In addition, corporate culture can be critical for signalling the organisation's distinctiveness to potential recruits, especially in industries where firms compete heavily for talent, such as tech, consulting or banking. If employees never or rarely come to the office or spend time together, how can a company's distinctive "feel" be maintained — and then, how can companies differentiate themselves from each other in the search for new talent?
While recognising the importance of culture for newcomers, we shouldn't overlook the reality that sustaining a positive culture and strong organisational commitment is just as necessary for the many employees who are not new to the company.
The 5Cs checklist
There's no reason to think the 5C challenges will disappear anytime soon. If they're not proactively recognised and managed, they're likely to get worse rather than better. So, what can leaders do to help?
Recently in my executive education work, I've been having energetic and generative conversations by asking executives to work their way through a checklist of the 5Cs. There are four simple steps in this process:
• Evaluate: For each of the five Cs, give yourself a grade on how you think your remote or hybrid workplace, unit or team is doing. You can use a simple letter-grading plan or a rating between one and 10. The goal is to use these grades to summarise whether you feel you're in good shape or have room for improvement on each C.
• Analyse: Identify the C you gave the lowest grade. This is where you can benefit most from focusing your attention — it's your maximum leverage point for making essential changes. Then, analyse the underlying issues.
• Plan: Starting with the C you gave the lowest grade, consider what you can do to improve in this area. Aim to develop three action steps you can take to begin addressing the problems you've identified. Identify potential barriers to implementing your action steps and ways to overcome these problems. Then, repeat this process for the other Cs.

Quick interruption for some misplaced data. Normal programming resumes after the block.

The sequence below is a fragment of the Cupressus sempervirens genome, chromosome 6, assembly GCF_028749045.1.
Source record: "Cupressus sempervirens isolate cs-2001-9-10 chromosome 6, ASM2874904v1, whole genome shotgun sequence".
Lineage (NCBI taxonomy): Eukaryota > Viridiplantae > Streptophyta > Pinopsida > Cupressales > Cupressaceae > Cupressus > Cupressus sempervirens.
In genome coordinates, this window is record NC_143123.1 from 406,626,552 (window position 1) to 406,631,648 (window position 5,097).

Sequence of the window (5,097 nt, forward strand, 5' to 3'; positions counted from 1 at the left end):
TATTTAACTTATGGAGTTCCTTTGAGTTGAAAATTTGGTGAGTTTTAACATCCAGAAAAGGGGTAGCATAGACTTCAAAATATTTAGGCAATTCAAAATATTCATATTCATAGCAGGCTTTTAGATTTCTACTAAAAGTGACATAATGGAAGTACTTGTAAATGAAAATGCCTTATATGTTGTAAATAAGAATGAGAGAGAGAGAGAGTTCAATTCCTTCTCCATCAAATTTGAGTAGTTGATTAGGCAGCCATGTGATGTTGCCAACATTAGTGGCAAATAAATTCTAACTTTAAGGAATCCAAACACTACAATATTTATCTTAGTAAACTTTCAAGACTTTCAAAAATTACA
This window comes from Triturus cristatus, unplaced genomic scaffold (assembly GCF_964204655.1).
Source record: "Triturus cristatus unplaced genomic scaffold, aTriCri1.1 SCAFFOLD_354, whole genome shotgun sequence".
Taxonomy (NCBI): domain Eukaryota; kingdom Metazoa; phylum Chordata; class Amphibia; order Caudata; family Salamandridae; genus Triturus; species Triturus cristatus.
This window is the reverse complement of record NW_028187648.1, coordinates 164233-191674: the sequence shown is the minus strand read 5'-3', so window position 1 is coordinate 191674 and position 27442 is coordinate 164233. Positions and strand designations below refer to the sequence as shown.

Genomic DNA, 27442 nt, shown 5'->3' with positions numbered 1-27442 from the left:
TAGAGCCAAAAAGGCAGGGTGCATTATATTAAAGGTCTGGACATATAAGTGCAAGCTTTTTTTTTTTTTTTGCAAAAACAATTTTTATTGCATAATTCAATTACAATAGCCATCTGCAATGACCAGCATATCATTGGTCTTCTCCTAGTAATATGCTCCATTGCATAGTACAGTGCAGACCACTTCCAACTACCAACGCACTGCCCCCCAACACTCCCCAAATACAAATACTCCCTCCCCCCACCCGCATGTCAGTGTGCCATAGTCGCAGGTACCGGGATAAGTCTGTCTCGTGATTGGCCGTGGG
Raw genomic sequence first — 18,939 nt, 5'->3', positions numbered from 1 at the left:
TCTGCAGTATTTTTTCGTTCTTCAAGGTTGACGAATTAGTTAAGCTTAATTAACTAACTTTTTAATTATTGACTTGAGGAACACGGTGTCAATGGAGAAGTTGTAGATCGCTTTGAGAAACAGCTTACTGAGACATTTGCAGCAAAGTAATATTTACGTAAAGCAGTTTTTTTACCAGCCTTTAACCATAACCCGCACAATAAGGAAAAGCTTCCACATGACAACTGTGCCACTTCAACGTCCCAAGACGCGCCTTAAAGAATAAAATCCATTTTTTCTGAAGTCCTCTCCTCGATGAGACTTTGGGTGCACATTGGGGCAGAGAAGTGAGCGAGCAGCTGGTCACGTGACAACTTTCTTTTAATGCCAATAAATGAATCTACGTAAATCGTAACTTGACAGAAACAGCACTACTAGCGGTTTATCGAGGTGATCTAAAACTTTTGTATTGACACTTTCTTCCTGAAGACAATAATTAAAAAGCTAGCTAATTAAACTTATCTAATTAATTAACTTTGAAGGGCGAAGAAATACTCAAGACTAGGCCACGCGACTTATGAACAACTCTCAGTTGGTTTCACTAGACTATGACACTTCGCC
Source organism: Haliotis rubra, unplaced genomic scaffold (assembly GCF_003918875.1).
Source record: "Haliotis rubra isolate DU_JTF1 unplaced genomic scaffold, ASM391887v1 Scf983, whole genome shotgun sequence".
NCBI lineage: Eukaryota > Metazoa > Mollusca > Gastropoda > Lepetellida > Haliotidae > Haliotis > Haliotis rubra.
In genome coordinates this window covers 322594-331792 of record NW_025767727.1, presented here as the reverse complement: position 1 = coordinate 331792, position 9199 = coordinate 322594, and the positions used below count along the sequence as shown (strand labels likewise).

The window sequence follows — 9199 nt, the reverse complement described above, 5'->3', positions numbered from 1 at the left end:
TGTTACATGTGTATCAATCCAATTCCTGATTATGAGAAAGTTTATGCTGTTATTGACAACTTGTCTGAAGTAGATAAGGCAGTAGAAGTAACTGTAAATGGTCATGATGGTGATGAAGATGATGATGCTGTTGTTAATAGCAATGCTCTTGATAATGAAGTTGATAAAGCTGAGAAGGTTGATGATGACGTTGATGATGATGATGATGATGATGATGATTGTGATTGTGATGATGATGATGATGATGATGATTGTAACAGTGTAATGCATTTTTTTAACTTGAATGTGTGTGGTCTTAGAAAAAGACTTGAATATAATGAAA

• Implement: Set a clear schedule for implementing the changes you plan to make and a communication plan for them. Will they be rolled out over several weeks or months? And in what sequence? Who will need to be consulted and informed at each stage, and how should this be done? Establish key metrics for measuring the effectiveness of the changes. Finally, ensure that you set a time frame for reviewing how well the changes you've been making are working, perhaps six months down the line and again another six months after that check-in.
Just clearing some time in your schedule to focus on each of the five Cs can lead to some unexpected insights and a renewed sense of energy for making changes. It helps to meet with your team to brainstorm how your organization can change and develop a plan for implementing your ideas.
Hybrid working arrangements can be daunting for organisations about to adopt them and challenging for those who already have. But the good news is that we're learning quickly where the biggest obstacles lie and how to minimise them in advance and manage them as they arise. The 5Cs checklist can help leaders tackle — and prioritise — the most common challenges of hybrid work.
Written by: Martine Haas